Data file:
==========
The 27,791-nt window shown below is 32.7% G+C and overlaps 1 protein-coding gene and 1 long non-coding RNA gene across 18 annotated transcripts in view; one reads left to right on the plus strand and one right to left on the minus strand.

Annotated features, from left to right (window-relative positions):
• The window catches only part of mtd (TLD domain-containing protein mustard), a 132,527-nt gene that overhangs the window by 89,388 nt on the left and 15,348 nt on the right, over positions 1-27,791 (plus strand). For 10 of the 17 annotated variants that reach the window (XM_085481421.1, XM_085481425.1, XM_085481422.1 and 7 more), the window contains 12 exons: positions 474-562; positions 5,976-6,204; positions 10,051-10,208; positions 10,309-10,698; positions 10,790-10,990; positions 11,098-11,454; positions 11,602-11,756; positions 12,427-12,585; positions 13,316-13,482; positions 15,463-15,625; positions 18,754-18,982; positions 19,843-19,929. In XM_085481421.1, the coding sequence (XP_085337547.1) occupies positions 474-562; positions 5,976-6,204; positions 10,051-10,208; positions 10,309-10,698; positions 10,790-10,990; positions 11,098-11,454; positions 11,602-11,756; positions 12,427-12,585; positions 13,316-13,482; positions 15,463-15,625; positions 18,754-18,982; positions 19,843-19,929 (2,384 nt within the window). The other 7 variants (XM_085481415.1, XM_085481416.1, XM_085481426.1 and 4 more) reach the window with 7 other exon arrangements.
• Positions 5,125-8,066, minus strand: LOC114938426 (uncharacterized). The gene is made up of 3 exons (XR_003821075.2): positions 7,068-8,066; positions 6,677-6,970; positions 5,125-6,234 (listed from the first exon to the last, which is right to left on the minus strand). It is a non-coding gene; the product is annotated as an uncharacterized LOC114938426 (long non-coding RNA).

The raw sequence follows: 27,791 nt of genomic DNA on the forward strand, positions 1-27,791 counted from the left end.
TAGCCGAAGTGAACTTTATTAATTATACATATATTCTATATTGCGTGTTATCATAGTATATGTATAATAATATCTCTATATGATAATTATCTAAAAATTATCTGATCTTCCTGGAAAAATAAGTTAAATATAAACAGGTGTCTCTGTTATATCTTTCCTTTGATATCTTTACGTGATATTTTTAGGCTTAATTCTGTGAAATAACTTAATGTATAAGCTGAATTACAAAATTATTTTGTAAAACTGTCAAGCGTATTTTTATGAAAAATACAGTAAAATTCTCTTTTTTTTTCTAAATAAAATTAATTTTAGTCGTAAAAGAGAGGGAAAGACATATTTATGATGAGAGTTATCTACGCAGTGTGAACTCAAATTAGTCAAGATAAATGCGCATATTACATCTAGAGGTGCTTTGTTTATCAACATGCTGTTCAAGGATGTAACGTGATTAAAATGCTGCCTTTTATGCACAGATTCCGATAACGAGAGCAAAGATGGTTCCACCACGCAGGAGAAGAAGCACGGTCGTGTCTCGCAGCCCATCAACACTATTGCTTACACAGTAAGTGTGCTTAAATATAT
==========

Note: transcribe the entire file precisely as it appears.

The 27,791-nt window shown below is 32.7% G+C and overlaps 1 protein-coding gene and 1 long non-coding RNA gene across 18 annotated transcripts in view; one reads left to right on the plus strand and one right to left on the minus strand.

Annotated features, from left to right (window-relative positions):
• The window catches only part of mtd (TLD domain-containing protein mustard), a 132,527-nt gene that overhangs the window by 89,388 nt on the left and 15,348 nt on the right, over positions 1-27,791 (plus strand). For 10 of the 17 annotated variants that reach the window (XM_085481421.1, XM_085481425.1, XM_085481422.1 and 7 more), the window contains 12 exons: positions 474-562; positions 5,976-6,204; positions 10,051-10,208; positions 10,309-10,698; positions 10,790-10,990; positions 11,098-11,454; positions 11,602-11,756; positions 12,427-12,585; positions 13,316-13,482; positions 15,463-15,625; positions 18,754-18,982; positions 19,843-19,929. In XM_085481421.1, the coding sequence (XP_085337547.1) occupies positions 474-562; positions 5,976-6,204; positions 10,051-10,208; positions 10,309-10,698; positions 10,790-10,990; positions 11,098-11,454; positions 11,602-11,756; positions 12,427-12,585; positions 13,316-13,482; positions 15,463-15,625; positions 18,754-18,982; positions 19,843-19,929 (2,384 nt within the window). The other 7 variants (XM_085481415.1, XM_085481416.1, XM_085481426.1 and 4 more) reach the window with 7 other exon arrangements.
• Positions 5,125-8,066, minus strand: LOC114938426 (uncharacterized). The gene is made up of 3 exons (XR_003821075.2): positions 7,068-8,066; positions 6,677-6,970; positions 5,125-6,234 (listed from the first exon to the last, which is right to left on the minus strand). It is a non-coding gene; the product is annotated as an uncharacterized LOC114938426 (long non-coding RNA).

The raw sequence follows: 27,791 nt of genomic DNA on the forward strand, positions 1-27,791 counted from the left end.
TAGCCGAAGTGAACTTTATTAATTATACATATATTCTATATTGCGTGTTATCATAGTATATGTATAATAATATCTCTATATGATAATTATCTAAAAATTATCTGATCTTCCTGGAAAAATAAGTTAAATATAAACAGGTGTCTCTGTTATATCTTTCCTTTGATATCTTTACGTGATATTTTTAGGCTTAATTCTGTGAAATAACTTAATGTATAAGCTGAATTACAAAATTATTTTGTAAAACTGTCAAGCGTATTTTTATGAAAAATACAGTAAAATTCTCTTTTTTTTTCTAAATAAAATTAATTTTAGTCGTAAAAGAGAGGGAAAGACATATTTATGATGAGAGTTATCTACGCAGTGTGAACTCAAATTAGTCAAGATAAATGCGCATATTACATCTAGAGGTGCTTTGTTTATCAACATGCTGTTCAAGGATGTAACGTGATTAAAATGCTGCCTTTTATGCACAGATTCCGATAACGAGAGCAAAGATGGTTCCACCACGCAGGAGAAGAAGCACGGTCGTGTCTCGCAGCCCATCAACACTATTGCTTACACAGTAAGTGTGCTTAAATATAT